We have seen tremendous interest from our clients to actively talk about what this means for them and what strategy they should be pursuing. Visa founded its crypto advisory service to help clients answer questions like: “how should I enable crypto rewards as a bank?”, “how should I be looking at stablecoin settlement as an acquirer?”, and many others. This will only accelerate over the coming years with the underlying regulatory framework. Five or six years ago it was hard to open an account. Understanding what it means to own a digital asset, and how it all worked was difficult to grasp. Now you open an account with one of the exchanges and there is a full KYC process, you give all your details, passport photos… Some of these exchanges know more about me than my bank!
Today consumers have many options. They can invest in stocks but they can also invest in crypto. Over time, we will probably see more consumers unlocking new financial services built on the underlying blockchain infrastructure.
What does crypto mean for a payments company like Visa?
When we started in this space in 2018 our ambition was to become a bridge between our more than 15,000 existing financial institutions, over 80 million merchant endpoints and this exciting new set of technologies. We started off by focusing on providing experiences like using a Visa card to purchase crypto in one of the exchanges. We wanted to ensure a frictionless experience so customers could spend those assets anywhere they wanted through crypto exchanges that can effectively become issuers with us.
We see this as a big area of growth and opportunity. Today we have over 70 programs at various stages of implementation. Then we started thinking how we can enable digital currencies to run on our network. Today we can transact in over 160 currencies, settling in more than 25 and can move funds from Euros to Dollars, Dollars to Pounds, Pounds to Euros. Now we want to add the capability to move seamlessly between tokenized versions of the same fiats such as digital dollar to regular dollar. This is where our crypto treasury infrastructure work comes into play. It is still in early stages, but we are excited to see where this will go.
On top of that we are actively working with the NFT community. We launched programs to engage with them to find out their pain points and understand how we can enable this exciting new area of commerce. We are also working with central banks, discussing central bank digital currencies, the principles behind them and how we see these products evolving. Finally, we have our crypto advisory service. We’ve had hundreds of inbound requests across all our regions for support and discussion of what crypto can mean and what a crypto strategy should look like. At that point we just decided to formalize it and channel our experience and thought leadership into a new and exciting crypto advisory service.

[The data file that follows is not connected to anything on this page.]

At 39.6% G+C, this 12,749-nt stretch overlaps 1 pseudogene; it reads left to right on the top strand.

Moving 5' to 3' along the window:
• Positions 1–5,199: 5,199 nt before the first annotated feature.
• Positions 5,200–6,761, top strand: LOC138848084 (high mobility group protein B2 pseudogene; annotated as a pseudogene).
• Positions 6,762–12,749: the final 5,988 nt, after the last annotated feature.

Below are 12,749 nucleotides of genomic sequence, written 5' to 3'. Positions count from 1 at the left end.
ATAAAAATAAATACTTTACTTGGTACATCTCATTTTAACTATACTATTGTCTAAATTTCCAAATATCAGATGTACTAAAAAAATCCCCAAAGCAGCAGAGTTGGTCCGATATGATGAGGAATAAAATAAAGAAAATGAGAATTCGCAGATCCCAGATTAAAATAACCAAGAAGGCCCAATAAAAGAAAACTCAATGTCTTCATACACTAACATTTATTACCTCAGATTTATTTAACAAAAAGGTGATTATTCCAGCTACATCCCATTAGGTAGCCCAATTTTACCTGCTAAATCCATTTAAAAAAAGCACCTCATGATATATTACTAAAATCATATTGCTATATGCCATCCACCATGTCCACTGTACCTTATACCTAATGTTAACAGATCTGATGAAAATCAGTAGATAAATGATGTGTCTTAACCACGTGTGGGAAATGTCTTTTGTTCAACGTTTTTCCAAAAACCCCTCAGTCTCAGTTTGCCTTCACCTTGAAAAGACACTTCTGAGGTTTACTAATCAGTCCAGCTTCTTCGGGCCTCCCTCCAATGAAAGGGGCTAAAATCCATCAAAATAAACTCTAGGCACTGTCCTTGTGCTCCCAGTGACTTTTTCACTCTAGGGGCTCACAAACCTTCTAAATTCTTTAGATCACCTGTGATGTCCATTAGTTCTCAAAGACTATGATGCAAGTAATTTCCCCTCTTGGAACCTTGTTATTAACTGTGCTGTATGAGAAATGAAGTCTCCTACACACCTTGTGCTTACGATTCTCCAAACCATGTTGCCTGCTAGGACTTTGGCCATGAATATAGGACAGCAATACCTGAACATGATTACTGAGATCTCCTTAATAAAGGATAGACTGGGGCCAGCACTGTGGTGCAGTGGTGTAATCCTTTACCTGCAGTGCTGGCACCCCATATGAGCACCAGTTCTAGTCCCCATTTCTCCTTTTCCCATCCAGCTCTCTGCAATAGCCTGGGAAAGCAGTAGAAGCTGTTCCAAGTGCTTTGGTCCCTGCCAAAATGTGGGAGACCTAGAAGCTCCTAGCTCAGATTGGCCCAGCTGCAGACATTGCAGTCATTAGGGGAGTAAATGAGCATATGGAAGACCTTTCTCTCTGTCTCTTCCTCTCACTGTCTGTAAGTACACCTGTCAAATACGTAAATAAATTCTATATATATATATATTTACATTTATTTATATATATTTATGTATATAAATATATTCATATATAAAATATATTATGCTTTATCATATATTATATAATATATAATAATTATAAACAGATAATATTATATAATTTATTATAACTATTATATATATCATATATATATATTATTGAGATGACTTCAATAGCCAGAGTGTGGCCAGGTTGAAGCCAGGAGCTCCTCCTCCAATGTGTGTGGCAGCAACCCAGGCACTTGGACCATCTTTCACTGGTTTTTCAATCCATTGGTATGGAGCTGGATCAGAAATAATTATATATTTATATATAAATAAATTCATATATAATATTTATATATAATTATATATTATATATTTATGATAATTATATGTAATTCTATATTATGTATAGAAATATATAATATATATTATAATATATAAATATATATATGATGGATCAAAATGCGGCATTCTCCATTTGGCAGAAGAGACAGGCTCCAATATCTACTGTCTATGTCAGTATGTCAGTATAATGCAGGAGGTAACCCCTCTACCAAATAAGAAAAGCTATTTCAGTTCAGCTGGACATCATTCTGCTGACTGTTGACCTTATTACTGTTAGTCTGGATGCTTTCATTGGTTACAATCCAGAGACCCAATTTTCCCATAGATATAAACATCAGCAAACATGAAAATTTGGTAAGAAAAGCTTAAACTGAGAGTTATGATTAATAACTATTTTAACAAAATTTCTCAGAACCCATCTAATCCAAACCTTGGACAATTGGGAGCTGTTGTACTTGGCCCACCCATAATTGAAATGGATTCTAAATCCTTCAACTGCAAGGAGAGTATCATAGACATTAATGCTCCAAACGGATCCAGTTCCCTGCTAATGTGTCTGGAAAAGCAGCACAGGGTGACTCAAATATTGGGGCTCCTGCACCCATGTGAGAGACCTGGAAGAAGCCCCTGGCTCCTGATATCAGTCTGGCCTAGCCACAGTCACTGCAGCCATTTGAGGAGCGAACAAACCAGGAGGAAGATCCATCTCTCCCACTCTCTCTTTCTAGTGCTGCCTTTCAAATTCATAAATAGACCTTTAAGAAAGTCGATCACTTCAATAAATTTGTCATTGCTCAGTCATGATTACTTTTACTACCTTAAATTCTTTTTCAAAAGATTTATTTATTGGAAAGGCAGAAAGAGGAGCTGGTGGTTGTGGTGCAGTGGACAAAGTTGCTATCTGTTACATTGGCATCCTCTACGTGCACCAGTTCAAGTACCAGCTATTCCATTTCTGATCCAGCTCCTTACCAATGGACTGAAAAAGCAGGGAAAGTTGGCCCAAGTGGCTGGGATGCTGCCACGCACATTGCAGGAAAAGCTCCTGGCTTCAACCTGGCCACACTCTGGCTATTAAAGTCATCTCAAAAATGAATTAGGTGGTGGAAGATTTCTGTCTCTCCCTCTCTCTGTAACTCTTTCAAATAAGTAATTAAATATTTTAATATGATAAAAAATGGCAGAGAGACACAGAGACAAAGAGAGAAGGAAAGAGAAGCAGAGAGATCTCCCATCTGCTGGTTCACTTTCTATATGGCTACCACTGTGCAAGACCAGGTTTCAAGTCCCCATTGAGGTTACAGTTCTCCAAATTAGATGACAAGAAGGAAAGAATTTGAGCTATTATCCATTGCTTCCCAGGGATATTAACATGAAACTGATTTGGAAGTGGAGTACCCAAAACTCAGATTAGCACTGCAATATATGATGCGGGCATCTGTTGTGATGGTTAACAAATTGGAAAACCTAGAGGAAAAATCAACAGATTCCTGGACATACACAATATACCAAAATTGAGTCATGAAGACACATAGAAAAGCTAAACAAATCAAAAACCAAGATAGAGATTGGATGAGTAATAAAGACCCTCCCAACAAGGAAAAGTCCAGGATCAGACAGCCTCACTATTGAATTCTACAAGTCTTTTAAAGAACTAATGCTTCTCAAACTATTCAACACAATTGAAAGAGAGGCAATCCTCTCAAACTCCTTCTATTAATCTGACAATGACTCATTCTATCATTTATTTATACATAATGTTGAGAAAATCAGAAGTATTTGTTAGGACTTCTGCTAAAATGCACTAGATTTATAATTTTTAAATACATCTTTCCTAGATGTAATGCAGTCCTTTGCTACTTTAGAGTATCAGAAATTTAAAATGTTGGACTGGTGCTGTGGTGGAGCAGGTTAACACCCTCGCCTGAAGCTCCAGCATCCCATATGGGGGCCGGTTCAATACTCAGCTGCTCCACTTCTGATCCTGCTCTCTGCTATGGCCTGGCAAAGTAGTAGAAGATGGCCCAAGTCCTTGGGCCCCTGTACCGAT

Do you see crypto becoming a payment mechanism in the future?
If I think about what makes a great payment network, firstly technology needs to be secure, scalable, and resilient. Then you need merchant acceptance, it’s no use having a network if nobody is using it. And finally, you need to have ways to add value for consumers so they can use these products. If you think about Crypto networks when it comes to technology, you have some exciting innovations which have high throughput but are not very resilient. When it comes to universal merchant acceptance if you want to accept stablecoins that run on eight different blockchains you need to have ways to accept eight different formats over eight different networks and your provider would need to facilitate that. It requires a lot of thinking of what blockchain will come out on top and nobody knows. There might be even new ones which will take over so there is very little adoption today and everybody is waiting.
For consumers the question becomes: why would you switch? Will this add more friction to your day? Customers want a great experience, when they buy something online, they want to click yes and receive their goods and services. I would say we’re still some time away from any crypto products having those capabilities or even those hooks for consumers or merchants to switch over.
Can you tell us what you expect the crypto space to look like by 2030?
I think we’ll see several crypto primitives crossing the proverbial bridge and becoming integrated into the mainstream of financial services today. Specifically, I could really see a world where stablecoins become just another way to settle your obligations. I could also see a world where institutional DeFi becomes a viable option and a world where NFTs can unlock new types of commerce for new players and new experiences.
I think mass adoption means that we will just think about crypto as another payment experience, consumption of financial services, or loyalty experience powered by a blockchain or crypto technology. To get there we need collaboration between new technology and innovative players and existing institutions. Visa sees itself as playing a critical role and being that bridge between existing financial services players in this exciting new world of crypto technology, innovations and NFTs.